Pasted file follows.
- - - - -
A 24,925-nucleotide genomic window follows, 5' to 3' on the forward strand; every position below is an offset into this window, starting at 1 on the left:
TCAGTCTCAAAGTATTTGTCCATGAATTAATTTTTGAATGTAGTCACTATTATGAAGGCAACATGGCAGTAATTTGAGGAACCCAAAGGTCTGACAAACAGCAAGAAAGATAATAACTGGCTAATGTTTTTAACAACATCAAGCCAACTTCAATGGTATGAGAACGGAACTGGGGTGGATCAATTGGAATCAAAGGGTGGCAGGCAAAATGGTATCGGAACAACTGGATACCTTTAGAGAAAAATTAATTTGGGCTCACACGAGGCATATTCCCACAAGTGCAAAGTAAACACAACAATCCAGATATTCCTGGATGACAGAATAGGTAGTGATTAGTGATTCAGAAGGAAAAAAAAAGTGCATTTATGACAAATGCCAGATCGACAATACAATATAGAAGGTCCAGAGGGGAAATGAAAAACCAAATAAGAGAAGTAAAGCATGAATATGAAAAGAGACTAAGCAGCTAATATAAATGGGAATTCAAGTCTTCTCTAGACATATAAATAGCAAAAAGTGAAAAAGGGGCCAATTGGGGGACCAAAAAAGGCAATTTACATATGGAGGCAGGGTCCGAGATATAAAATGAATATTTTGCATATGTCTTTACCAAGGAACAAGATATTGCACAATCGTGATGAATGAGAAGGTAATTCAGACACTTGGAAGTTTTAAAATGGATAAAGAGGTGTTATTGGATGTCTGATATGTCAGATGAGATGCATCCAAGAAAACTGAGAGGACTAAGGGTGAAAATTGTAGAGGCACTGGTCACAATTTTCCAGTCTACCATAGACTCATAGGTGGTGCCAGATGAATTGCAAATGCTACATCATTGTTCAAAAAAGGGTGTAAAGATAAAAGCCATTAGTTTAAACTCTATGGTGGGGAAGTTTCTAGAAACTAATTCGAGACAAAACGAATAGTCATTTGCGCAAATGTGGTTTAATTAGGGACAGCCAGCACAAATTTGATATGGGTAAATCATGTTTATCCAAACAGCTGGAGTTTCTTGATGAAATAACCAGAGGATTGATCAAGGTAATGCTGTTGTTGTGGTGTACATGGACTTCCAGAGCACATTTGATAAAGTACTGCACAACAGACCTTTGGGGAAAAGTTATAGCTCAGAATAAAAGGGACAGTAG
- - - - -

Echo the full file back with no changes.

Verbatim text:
A 24,925-nucleotide genomic window follows, 5' to 3' on the forward strand; every position below is an offset into this window, starting at 1 on the left:
TCAGTCTCAAAGTATTTGTCCATGAATTAATTTTTGAATGTAGTCACTATTATGAAGGCAACATGGCAGTAATTTGAGGAACCCAAAGGTCTGACAAACAGCAAGAAAGATAATAACTGGCTAATGTTTTTAACAACATCAAGCCAACTTCAATGGTATGAGAACGGAACTGGGGTGGATCAATTGGAATCAAAGGGTGGCAGGCAAAATGGTATCGGAACAACTGGATACCTTTAGAGAAAAATTAATTTGGGCTCACACGAGGCATATTCCCACAAGTGCAAAGTAAACACAACAATCCAGATATTCCTGGATGACAGAATAGGTAGTGATTAGTGATTCAGAAGGAAAAAAAAAGTGCATTTATGACAAATGCCAGATCGACAATACAATATAGAAGGTCCAGAGGGGAAATGAAAAACCAAATAAGAGAAGTAAAGCATGAATATGAAAAGAGACTAAGCAGCTAATATAAATGGGAATTCAAGTCTTCTCTAGACATATAAATAGCAAAAAGTGAAAAAGGGGCCAATTGGGGGACCAAAAAAGGCAATTTACATATGGAGGCAGGGTCCGAGATATAAAATGAATATTTTGCATATGTCTTTACCAAGGAACAAGATATTGCACAATCGTGATGAATGAGAAGGTAATTCAGACACTTGGAAGTTTTAAAATGGATAAAGAGGTGTTATTGGATGTCTGATATGTCAGATGAGATGCATCCAAGAAAACTGAGAGGACTAAGGGTGAAAATTGTAGAGGCACTGGTCACAATTTTCCAGTCTACCATAGACTCATAGGTGGTGCCAGATGAATTGCAAATGCTACATCATTGTTCAAAAAAGGGTGTAAAGATAAAAGCCATTAGTTTAAACTCTATGGTGGGGAAGTTTCTAGAAACTAATTCGAGACAAAACGAATAGTCATTTGCGCAAATGTGGTTTAATTAGGGACAGCCAGCACAAATTTGATATGGGTAAATCATGTTTATCCAAACAGCTGGAGTTTCTTGATGAAATAACCAGAGGATTGATCAAGGTAATGCTGTTGTTGTGGTGTACATGGACTTCCAGAGCACATTTGATAAAGTACTGCACAACAGACCTTTGGGGAAAAGTTATAGCTCAGAATAAAAGGGACAGTAG